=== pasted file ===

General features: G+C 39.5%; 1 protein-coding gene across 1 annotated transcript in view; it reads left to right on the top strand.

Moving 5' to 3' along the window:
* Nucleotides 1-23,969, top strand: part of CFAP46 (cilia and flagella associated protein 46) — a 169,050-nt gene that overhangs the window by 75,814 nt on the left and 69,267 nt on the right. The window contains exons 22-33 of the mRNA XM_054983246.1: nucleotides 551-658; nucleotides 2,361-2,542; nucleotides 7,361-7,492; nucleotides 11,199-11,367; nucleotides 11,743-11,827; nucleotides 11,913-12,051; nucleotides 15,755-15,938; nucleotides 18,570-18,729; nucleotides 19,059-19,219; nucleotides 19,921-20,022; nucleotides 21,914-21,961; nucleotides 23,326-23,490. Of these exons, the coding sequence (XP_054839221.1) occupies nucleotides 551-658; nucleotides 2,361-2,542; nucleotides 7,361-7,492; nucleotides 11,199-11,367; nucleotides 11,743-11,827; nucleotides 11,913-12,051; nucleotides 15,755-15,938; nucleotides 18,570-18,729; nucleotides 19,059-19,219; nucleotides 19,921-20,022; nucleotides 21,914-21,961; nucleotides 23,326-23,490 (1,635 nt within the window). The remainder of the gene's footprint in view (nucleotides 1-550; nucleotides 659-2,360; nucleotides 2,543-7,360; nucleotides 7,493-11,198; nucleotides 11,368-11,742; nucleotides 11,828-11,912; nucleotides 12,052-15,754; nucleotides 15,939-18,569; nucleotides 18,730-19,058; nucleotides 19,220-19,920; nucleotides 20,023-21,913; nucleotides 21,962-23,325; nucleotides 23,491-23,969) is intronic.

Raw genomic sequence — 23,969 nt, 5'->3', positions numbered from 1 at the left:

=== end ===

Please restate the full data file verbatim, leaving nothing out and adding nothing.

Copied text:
General features: G+C 39.5%; 1 protein-coding gene across 1 annotated transcript in view; it reads left to right on the top strand.

Moving 5' to 3' along the window:
* Nucleotides 1-23,969, top strand: part of CFAP46 (cilia and flagella associated protein 46) — a 169,050-nt gene that overhangs the window by 75,814 nt on the left and 69,267 nt on the right. The window contains exons 22-33 of the mRNA XM_054983246.1: nucleotides 551-658; nucleotides 2,361-2,542; nucleotides 7,361-7,492; nucleotides 11,199-11,367; nucleotides 11,743-11,827; nucleotides 11,913-12,051; nucleotides 15,755-15,938; nucleotides 18,570-18,729; nucleotides 19,059-19,219; nucleotides 19,921-20,022; nucleotides 21,914-21,961; nucleotides 23,326-23,490. Of these exons, the coding sequence (XP_054839221.1) occupies nucleotides 551-658; nucleotides 2,361-2,542; nucleotides 7,361-7,492; nucleotides 11,199-11,367; nucleotides 11,743-11,827; nucleotides 11,913-12,051; nucleotides 15,755-15,938; nucleotides 18,570-18,729; nucleotides 19,059-19,219; nucleotides 19,921-20,022; nucleotides 21,914-21,961; nucleotides 23,326-23,490 (1,635 nt within the window). The remainder of the gene's footprint in view (nucleotides 1-550; nucleotides 659-2,360; nucleotides 2,543-7,360; nucleotides 7,493-11,198; nucleotides 11,368-11,742; nucleotides 11,828-11,912; nucleotides 12,052-15,754; nucleotides 15,939-18,569; nucleotides 18,730-19,058; nucleotides 19,220-19,920; nucleotides 20,023-21,913; nucleotides 21,962-23,325; nucleotides 23,491-23,969) is intronic.

Raw genomic sequence — 23,969 nt, 5'->3', positions numbered from 1 at the left: